As reported by the Denver Post
At the Medicine Man retail pot shop in Denver’s Montbello neighborhood, the line stretched around the building, past a food truck selling breakfast burritos and into the employee parking lot.
Reporters from French television, CNN, the High Times and local news stations crammed into the lobby. The store was ready at 8 a.m. with six cash registers and seven private armed security guards — not because anyone anticipated trouble, but just to be safe.
“Good morning,” said owner Andy Williams, wearing a blue suit and an earpiece wired to other staff members. “Happy Independence Day.”
One thing was higher before the doors even opened: prices.
Medicine Man surveyed competitors and raised prices for an eighth of marijuana from $25 for medical patients to $45 for recreational buyers, in part to ward off a shortage. After taxes, an eighth of pot ran $64.91.
The store reported about half the IDs were from from out-of-state.
Kevin Schotz, 27, of Omaha, Neb., said he was vacationing in Arizona and took a detour to Colorado to be a part of history.
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“I can’t even express how much I truly find joy in that people are truly being progressive about this and thinking of it with an open mind,” he said. “This is a special time.”
Michael Knoepfel, 44, of the U.S. Virgin Islands, had extremely limited options. He was about to get on a plane for Los Angeles, and it’s against the law to take pot across state lines “unless it’s in your stomach already,” as a clerk pointed out.
Knoepfel quickly dismissed a pot brownie as far too potent. He ended up buying a 70 mg “Cheeba Chew” for $14 and some change.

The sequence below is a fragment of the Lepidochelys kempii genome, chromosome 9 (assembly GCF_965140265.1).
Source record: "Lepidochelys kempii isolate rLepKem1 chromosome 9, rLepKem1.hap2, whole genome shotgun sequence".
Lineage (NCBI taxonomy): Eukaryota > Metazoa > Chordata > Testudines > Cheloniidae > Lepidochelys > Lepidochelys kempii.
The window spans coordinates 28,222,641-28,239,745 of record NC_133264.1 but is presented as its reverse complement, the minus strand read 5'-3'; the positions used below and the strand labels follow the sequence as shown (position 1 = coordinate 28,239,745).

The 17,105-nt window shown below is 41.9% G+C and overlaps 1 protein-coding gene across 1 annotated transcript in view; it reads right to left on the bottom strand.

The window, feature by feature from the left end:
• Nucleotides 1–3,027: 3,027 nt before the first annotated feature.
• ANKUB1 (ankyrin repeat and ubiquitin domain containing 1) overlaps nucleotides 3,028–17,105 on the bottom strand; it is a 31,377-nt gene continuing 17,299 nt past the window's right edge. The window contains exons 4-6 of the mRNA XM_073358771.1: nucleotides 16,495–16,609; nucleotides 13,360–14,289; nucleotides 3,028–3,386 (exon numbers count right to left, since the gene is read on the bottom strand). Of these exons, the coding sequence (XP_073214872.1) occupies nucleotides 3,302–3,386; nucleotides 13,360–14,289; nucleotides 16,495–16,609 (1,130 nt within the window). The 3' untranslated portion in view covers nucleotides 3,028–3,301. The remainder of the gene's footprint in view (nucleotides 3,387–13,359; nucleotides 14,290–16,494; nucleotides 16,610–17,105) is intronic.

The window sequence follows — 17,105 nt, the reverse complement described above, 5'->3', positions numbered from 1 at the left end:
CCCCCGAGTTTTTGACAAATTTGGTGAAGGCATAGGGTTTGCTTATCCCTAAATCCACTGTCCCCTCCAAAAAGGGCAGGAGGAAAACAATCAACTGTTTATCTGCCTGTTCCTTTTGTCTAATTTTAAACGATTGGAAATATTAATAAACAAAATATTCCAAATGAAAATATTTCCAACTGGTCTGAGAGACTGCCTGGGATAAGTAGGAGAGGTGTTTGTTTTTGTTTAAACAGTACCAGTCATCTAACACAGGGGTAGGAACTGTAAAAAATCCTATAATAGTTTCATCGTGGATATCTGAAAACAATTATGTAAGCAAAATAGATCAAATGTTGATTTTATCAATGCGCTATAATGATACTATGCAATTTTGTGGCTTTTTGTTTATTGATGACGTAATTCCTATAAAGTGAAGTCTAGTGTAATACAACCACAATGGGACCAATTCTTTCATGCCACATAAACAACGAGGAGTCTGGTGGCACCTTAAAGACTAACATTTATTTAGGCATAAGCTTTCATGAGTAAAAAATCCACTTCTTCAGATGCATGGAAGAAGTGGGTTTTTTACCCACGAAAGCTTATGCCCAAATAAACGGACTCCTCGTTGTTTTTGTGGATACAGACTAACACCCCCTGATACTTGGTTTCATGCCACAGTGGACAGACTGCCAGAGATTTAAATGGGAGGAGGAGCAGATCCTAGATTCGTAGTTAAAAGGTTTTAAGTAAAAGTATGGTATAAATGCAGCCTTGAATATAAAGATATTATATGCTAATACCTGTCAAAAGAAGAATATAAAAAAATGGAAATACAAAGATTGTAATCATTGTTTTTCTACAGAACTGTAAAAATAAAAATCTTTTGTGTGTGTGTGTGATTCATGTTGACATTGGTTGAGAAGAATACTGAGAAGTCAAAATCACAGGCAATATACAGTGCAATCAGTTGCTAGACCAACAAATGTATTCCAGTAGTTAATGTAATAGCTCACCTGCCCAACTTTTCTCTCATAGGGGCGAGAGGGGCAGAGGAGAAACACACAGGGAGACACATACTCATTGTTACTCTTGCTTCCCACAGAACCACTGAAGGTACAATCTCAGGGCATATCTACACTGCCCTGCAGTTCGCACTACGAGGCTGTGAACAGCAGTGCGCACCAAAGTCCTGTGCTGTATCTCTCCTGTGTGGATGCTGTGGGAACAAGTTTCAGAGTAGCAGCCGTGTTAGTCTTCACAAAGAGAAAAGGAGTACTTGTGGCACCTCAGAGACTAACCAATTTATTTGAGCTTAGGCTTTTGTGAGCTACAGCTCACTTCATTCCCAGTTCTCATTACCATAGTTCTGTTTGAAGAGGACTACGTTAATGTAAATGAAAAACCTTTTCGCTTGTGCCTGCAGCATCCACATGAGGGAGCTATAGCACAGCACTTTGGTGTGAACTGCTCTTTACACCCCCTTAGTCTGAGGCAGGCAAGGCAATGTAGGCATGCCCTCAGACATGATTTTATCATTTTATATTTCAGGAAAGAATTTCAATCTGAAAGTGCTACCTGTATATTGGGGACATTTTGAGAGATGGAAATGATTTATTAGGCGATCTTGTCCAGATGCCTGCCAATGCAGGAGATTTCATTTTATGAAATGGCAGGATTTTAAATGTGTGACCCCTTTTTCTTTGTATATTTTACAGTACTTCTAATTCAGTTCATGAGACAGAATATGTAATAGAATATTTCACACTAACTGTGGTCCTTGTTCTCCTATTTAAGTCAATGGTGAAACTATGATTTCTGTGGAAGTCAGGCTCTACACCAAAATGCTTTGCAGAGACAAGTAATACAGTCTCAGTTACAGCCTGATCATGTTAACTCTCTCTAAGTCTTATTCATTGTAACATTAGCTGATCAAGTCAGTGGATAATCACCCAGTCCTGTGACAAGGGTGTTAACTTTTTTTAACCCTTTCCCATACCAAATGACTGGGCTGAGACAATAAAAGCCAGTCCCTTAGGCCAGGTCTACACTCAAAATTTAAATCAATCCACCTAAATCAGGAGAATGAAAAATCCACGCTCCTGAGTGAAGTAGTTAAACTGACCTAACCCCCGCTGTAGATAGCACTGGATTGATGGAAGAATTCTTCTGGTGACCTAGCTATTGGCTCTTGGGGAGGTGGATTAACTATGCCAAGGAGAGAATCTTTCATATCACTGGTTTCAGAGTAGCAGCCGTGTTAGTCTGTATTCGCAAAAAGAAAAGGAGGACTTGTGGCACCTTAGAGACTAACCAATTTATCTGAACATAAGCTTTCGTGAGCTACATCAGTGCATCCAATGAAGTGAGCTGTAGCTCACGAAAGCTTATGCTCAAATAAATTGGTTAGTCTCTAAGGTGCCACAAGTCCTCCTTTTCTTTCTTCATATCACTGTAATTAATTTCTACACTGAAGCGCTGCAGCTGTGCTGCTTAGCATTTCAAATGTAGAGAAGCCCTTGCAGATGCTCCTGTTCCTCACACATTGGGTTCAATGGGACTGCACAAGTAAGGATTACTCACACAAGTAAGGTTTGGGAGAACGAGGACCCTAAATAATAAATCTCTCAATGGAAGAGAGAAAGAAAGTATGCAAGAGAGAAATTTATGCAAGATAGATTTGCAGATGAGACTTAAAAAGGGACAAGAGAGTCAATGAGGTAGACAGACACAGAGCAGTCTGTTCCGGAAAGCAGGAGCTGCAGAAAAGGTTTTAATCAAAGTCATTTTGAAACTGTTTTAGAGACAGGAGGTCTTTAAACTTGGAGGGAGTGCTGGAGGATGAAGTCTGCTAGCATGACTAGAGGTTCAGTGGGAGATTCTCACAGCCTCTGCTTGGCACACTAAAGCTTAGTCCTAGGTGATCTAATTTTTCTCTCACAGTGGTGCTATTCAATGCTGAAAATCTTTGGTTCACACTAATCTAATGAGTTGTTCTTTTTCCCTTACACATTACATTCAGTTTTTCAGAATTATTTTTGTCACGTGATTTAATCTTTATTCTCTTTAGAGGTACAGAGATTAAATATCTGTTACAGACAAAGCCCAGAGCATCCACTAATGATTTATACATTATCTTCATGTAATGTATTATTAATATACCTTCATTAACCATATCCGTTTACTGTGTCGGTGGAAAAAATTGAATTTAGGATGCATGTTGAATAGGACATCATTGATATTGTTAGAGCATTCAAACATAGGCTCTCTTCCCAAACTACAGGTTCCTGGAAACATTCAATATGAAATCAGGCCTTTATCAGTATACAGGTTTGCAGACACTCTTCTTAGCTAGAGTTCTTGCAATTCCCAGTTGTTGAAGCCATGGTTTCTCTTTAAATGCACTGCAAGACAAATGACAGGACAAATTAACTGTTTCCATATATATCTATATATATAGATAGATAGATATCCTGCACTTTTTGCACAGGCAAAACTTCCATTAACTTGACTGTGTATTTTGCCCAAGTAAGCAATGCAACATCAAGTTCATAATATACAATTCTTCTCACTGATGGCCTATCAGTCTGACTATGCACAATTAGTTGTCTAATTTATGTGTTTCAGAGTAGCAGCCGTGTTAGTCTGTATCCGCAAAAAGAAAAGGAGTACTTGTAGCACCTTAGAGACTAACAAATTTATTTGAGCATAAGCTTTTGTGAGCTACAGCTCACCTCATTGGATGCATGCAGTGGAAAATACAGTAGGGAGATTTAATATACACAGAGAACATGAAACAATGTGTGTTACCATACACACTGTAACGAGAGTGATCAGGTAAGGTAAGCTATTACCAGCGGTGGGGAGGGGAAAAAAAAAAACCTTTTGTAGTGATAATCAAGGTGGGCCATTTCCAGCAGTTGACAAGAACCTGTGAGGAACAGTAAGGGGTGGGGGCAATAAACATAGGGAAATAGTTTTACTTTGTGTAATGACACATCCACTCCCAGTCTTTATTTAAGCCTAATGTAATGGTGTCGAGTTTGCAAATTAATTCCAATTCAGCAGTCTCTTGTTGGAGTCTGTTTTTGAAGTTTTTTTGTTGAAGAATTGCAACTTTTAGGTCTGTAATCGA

“Am I going to make my connecting fight?” he asked. “I’m a lightweight.”
Most stores run a tight ship
Tight organization reigned at some recreational marijuana stores. At others, not so much.
In-store traffic was smooth and outside lines moved along reasonably well at the Denver Kush Club in Denver’s Five Points neighborhood.
Doors opened precisely at 8 a.m. All 12 Kush Club employees were prepped and staffing their posts. Customer questions were cordially answered, but the prevailing attitude among clerks was, “Tell us what you want, pay for it, and let’s move on to the next customer.”
At The Health Center, 17th Avenue and Downing Street, pre-opening activities were chaotic. Staffers frantically stocked shelves in an effort to open by 10 a.m. They didn’t quite make it. About 30 customers waited outside in light snowfall until doors opened at 10:10 a.m. They were then let in three at a time by an armed security guard.
Tiffany Goldman, director of operations, said staffers had worked through the night till around 2 a.m. to prepare. She attributed the last-minute pandemonium to delays in permitting and glitches with the store’s product-tracking system.
Line just keeps growing